Judith’s husband, William Cabell Rives, too, was an author. Delegate to the 1861 Peace Conference in Washington, D.C., he spoke against secession but afterwards served in the Confederate Congress. He published the first biography of James Madison, a three-volume tome, and later edited a four-volume collection of Madison’s letters published by Congress in 1865, though he received no public credit for the work. (Barclay Rives, who is currently writing a biography of his ancestor and statesman, speculates that William Cabell Rives’ name was left off the latter publication because of his service to the Confederacy.)

     The 1824 addition to Castle Hill, which looks out on a slipper-shaped garden designed by Judith, is ringed by giant boxwoods that conceal the house from view until coming upon one of the two narrow apertures that open onto the gravel driveway. Essentially two homes—one of the 18th century and one of the 19th, joined by a two-story hallway in between—Castle Hill comprises 19 rooms, six bathrooms and 8,500 square feet. The property includes 10 dependencies, a poolhouse (circa 1930s), two barns, a carriage barn and a garden cottage. (Modern additions include a pool, which was built in the 1970s and renovated last year.)

     One of the Riveses’ five children, Col. Alfred Landon Rives, was next to inherit Castle Hill. An engineer trained in France at L’École des Ponts et Chausées, he helped to design the Cabin John Bridge in Washington, D.C., in the 1850s. He served as head of the Confederate Bureau of Engineering during the war, but afterwards—with the Southern economy in ruins and no jobs to be found—was forced to take distant posts, first in Mobile, Alabama, and ultimately in Panama. He spent lengthy periods of time away from Castle Hill, and his wife, Sadie Macmurdo, and their daughters Amélie (whose godfather was Robert E. Lee), Gertrude (who became an accomplished equestrienne and the country’s first female master of foxhounds), and Landon (a painter who was known to her family as Daisy and did not marry). Money was increasingly scarce during these years.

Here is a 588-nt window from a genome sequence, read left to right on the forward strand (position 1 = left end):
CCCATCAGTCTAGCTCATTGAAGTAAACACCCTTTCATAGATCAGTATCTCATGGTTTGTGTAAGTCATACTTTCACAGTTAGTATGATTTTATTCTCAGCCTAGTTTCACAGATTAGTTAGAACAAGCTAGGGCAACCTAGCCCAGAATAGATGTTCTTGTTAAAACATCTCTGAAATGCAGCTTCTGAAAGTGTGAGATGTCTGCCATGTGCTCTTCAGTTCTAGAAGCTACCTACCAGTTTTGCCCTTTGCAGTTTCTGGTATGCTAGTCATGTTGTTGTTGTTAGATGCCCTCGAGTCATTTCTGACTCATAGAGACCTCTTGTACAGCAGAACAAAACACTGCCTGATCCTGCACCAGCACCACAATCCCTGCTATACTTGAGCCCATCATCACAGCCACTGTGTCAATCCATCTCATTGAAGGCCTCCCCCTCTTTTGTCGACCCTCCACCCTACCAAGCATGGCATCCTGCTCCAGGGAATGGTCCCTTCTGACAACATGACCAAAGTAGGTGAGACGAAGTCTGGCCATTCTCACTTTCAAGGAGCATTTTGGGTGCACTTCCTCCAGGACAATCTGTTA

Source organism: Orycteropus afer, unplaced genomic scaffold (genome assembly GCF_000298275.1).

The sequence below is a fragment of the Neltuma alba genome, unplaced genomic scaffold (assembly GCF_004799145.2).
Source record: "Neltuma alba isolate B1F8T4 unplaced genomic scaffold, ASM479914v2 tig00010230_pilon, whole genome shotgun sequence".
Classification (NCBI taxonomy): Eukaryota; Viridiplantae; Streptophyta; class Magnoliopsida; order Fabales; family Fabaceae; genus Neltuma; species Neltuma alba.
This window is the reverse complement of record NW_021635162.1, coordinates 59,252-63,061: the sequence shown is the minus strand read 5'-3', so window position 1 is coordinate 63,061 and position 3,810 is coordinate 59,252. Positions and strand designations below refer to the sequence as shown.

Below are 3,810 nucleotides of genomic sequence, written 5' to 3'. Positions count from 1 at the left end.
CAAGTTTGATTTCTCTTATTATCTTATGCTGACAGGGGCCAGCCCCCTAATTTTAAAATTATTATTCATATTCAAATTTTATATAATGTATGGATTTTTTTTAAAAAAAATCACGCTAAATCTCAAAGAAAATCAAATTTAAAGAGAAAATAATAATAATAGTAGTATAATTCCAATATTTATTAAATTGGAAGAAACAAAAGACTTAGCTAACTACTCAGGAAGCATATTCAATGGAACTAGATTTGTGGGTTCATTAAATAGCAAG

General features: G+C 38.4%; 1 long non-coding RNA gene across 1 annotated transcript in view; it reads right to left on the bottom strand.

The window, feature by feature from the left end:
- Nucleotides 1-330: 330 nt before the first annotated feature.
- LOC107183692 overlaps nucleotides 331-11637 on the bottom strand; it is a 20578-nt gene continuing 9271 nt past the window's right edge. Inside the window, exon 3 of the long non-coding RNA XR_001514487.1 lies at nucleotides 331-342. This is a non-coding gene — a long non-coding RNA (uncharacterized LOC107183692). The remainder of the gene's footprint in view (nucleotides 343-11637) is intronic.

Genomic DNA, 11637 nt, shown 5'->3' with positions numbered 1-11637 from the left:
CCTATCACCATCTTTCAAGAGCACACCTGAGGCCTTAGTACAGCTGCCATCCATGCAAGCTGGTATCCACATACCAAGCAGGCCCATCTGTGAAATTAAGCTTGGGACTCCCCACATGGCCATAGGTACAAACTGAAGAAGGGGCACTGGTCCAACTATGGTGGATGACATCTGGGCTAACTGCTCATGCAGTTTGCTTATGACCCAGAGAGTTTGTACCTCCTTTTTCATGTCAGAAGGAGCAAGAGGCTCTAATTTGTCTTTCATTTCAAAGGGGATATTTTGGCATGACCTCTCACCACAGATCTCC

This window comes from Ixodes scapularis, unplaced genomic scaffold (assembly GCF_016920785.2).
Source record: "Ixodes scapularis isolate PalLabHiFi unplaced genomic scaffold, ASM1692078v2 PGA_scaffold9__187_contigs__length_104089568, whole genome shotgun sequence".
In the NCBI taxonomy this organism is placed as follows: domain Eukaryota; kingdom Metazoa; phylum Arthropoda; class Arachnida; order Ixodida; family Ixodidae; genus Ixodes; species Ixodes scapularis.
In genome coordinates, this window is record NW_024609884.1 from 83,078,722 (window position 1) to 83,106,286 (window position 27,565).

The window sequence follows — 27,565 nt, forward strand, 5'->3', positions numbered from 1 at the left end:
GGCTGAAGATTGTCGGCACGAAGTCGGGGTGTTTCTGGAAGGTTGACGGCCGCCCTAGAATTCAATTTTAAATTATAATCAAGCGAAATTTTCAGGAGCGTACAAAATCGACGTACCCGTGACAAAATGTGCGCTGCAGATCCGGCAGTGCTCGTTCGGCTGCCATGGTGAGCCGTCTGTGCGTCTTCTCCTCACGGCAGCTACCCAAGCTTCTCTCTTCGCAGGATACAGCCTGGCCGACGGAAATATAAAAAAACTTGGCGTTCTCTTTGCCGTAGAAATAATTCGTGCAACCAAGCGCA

Though she traveled abroad frequently, Amélie would return to live at Castle Hill during both of her marriages: It was her touchstone. She divorced Chanler in 1895 after a tempestuous seven years together during which they often lived apart. (Lucey writes that it was suspected the marriage was never consummated) Just four months later, Amélie married a Russian prince, Pierre Troubetzkoy, a handsome, but aristocratically impoverished portrait painter, with whom she would remain until the end of their lives. (Oscar Wilde had introduced Amélie, who was also a gifted painter, to Troubetzkoy in London in the summer of 1894.) In a queer wrinkle to the story, the New York Brahmin, Archie, continued to support Amélie financially off and on for many years after their divorce, taking up residence at an estate near Castle Hill, which he later named The Merry Mills. (Archie was declared insane by his powerful family in 1897 and spent four years in Bloomingdale Asylum in New York. He escaped and returned to Virginia where he was much beloved in the neighborhood for his largesse. He would later establish the Keswick Hunt Club.)

     “Fortunately forgotten” was all Amelie was quoted as saying near the end of her life of The Quick or the Dead? in a posthumous review of her work published in 1954 in The Georgia Review by her friend, author Virginia Moore. It is hard to imagine that Amélie, or anyone, could ever forget the furor that followed the novel’s publication.

     “The lips, the kisses, the straining, clinging embraces; the wild, weird tear-fraught eyes; the romping and the rest of it,” wrote The New York Times, condemning the novel in its review of the book in November 1888. It would not, by modern standards, excite much more than romantic nostalgia but, at the time, the novel was excoriated by the clergy for its “‘pantherish’ carnality,” writes Lucey. Criticism came from within the Rives family as well, according to Barclay Rives, who says Amélie’s uncle, Francis Robert Rives, was “disgusted” with the book and wrote that “the men in his club found it ‘sale,’ the French word for dirty.” But she had piqued the public’s interest; the novel sold 300,000 copies. (Amélie would later ask her publisher to screen her mail to stanch the flow of vitriolic letters she was receiving.) She answered her critics by writing, in a preface to a 1906 edition of the novel, “It seems to me that books well meant, strongly written, and from a clean heart resemble mirrors, wherein every one who reads sees his own reflection. The pure will see purity—the foul-minded, foulness.”